In Oklahoma City, 168 people died because they were in the way of somebody's anger at the government. In Chicago, more than 500 people died from the intense heat because nobody paid enough attention to them. These two recent events are each signs of the times, to use the biblical language-and ominous ones at that.
Last spring, the home-grown terrorism that destroyed the Federal Building in Oklahoma City and injured and killed hundreds of people sent shivers throughout the country. Have we become so divided and angry that executing our neighbors (and their children) becomes a political act? Will our ideological passions, economic dislocations, racial polarization, culture wars, apocalyptic fears, and political scapegoating be too much for the fragile American social fabric?
New tribalisms are replacing notions of the common good. Who we are against has become the rallying cry of politics, instead of what we are for. Demagoguery threatens the spirit of democracy as the dialogues of old town meetings are replaced by the new "ditto-heads" of talk radio. When hate talk is the language of politics, violence always results.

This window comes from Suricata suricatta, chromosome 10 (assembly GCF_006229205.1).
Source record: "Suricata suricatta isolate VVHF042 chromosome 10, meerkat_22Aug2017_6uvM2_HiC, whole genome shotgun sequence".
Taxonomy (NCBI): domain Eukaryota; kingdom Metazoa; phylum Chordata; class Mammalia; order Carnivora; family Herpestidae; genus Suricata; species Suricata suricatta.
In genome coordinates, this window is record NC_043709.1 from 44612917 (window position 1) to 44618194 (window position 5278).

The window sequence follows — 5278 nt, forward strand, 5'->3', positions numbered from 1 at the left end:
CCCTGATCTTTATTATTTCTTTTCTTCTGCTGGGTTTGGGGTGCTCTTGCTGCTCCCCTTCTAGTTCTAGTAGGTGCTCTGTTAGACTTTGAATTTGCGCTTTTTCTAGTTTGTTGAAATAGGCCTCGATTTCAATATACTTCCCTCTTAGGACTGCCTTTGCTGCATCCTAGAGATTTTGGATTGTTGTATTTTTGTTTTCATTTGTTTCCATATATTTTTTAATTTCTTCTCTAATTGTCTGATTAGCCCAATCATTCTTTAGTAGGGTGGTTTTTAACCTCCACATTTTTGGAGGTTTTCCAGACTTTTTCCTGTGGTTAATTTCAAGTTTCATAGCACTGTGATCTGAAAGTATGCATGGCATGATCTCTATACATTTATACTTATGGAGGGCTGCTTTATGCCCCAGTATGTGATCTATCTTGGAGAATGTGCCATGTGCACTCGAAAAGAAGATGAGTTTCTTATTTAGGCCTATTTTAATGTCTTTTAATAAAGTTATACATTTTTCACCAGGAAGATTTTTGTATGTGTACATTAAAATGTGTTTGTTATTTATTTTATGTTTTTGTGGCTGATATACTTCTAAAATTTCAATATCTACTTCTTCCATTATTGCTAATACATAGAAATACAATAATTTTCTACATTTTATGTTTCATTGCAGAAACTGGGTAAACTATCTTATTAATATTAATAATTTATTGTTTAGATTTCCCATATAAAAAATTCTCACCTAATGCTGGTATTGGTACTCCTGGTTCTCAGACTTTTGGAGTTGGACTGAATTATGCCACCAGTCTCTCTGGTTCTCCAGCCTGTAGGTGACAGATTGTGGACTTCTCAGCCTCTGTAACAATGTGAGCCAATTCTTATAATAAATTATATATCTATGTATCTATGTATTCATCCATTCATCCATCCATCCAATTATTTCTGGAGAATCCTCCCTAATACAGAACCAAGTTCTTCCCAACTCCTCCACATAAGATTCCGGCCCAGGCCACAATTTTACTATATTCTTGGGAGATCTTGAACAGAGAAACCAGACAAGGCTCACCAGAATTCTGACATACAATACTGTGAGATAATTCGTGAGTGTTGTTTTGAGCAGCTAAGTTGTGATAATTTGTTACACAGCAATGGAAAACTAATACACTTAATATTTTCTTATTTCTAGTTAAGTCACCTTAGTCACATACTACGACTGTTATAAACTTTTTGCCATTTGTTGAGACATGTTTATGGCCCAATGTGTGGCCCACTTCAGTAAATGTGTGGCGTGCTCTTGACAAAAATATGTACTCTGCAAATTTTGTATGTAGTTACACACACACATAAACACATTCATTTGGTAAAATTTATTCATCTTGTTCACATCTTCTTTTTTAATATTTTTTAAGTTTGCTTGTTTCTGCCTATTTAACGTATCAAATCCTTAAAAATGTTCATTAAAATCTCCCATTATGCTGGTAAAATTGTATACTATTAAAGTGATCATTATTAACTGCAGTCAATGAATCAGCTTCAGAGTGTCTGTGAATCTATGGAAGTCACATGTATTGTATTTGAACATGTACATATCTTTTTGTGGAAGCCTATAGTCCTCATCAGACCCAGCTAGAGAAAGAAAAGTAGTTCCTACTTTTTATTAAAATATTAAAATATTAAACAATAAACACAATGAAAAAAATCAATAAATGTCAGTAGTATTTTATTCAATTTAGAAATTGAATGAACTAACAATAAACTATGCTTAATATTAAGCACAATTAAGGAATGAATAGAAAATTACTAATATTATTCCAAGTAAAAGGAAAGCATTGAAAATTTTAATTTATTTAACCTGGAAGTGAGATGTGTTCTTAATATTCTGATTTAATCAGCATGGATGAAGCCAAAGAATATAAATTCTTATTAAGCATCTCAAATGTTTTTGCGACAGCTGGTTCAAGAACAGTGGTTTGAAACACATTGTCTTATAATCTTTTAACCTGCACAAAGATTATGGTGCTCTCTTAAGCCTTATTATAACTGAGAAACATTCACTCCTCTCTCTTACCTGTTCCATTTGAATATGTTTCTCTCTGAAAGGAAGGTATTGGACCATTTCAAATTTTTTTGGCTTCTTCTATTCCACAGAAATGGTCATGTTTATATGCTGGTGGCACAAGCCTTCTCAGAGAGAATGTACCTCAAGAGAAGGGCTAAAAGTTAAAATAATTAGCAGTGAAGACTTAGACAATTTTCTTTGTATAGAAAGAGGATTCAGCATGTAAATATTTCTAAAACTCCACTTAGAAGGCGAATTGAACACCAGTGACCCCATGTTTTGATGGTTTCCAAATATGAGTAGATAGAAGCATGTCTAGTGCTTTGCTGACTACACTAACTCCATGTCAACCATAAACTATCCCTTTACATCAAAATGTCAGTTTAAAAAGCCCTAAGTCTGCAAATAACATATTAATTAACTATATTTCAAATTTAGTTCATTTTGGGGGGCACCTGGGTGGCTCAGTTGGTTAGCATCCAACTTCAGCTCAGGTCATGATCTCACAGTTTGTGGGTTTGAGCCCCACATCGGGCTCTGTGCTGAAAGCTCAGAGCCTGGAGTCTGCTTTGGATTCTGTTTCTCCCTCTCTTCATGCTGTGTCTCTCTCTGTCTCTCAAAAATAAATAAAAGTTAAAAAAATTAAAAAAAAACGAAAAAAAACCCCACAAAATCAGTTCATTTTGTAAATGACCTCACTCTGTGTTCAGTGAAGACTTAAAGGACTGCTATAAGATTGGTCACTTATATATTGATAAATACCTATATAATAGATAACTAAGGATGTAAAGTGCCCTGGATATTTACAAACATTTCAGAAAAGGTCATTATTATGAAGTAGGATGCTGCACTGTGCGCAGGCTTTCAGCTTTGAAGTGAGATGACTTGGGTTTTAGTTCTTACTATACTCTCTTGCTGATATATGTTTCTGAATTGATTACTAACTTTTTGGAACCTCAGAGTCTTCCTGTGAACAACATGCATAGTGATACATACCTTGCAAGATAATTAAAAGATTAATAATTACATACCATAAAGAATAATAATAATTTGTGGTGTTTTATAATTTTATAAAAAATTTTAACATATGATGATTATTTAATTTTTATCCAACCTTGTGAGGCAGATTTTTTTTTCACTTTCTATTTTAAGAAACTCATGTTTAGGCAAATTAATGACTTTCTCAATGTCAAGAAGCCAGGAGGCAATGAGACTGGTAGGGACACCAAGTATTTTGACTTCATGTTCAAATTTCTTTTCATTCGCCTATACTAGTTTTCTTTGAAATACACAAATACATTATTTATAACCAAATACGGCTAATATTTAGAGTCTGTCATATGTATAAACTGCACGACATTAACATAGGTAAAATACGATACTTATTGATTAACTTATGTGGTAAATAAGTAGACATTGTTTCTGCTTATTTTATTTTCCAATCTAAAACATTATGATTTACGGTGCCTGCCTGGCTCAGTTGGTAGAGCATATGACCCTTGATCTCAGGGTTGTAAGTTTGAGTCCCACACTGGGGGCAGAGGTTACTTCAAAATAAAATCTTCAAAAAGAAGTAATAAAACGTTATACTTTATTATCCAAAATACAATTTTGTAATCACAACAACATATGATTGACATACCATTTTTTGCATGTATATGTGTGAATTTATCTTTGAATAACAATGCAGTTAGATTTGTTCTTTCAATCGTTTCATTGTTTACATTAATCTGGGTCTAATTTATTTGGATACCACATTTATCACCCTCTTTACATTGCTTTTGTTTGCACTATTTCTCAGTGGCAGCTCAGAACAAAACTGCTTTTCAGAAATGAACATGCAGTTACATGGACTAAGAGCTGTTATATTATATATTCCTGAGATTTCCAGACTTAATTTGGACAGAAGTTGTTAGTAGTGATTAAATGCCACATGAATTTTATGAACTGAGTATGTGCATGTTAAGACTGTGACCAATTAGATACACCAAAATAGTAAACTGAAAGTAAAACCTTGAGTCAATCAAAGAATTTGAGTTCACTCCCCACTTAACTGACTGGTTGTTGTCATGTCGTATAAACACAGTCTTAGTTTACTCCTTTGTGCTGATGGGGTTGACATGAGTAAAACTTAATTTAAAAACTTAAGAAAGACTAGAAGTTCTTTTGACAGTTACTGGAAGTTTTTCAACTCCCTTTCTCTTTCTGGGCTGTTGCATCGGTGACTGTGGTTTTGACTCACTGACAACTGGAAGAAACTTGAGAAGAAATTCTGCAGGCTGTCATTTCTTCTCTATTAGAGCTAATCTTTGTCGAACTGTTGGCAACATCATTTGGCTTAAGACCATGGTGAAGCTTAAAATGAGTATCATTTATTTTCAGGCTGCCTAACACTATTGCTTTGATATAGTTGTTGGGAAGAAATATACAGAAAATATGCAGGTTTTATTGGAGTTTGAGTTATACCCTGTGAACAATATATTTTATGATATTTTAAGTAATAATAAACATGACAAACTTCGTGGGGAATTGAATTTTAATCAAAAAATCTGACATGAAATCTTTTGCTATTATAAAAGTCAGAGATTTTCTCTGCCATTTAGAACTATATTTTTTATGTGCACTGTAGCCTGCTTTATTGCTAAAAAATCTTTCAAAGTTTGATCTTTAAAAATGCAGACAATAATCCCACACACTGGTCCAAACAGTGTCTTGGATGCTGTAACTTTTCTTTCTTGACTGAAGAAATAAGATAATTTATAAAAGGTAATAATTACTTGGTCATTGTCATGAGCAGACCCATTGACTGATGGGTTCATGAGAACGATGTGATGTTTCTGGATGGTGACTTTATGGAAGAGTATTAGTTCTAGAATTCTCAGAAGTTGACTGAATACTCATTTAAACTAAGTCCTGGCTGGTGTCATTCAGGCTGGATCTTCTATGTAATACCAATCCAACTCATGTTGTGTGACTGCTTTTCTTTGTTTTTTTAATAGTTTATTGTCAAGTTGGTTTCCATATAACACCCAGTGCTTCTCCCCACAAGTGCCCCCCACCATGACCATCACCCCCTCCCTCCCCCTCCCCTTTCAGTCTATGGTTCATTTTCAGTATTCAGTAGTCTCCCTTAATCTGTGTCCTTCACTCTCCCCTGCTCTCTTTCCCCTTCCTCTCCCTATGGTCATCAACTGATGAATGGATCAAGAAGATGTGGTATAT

THE DEATHS in Chicago this summer are another indication of our fraying social fabric. Most of the heat victims were elderly and poor; many lacked the family and community support systems that ensure elderly relatives and neighbors are checked on during such a stressful time.
Public support systems also failed. Insufficient numbers of medical and rescue workers resulted in inadequate responses to emergencies or busy firefighters trying to cope with health problems they were ill-equipped to handle.
Perhaps most distressing were the people who were afraid to go outside or even open their windows for fear of crime. Trapped and isolated, they died from the heat as prisoners in their own homes-both a horrible way to die and a frightening commentary on our relationship to each other.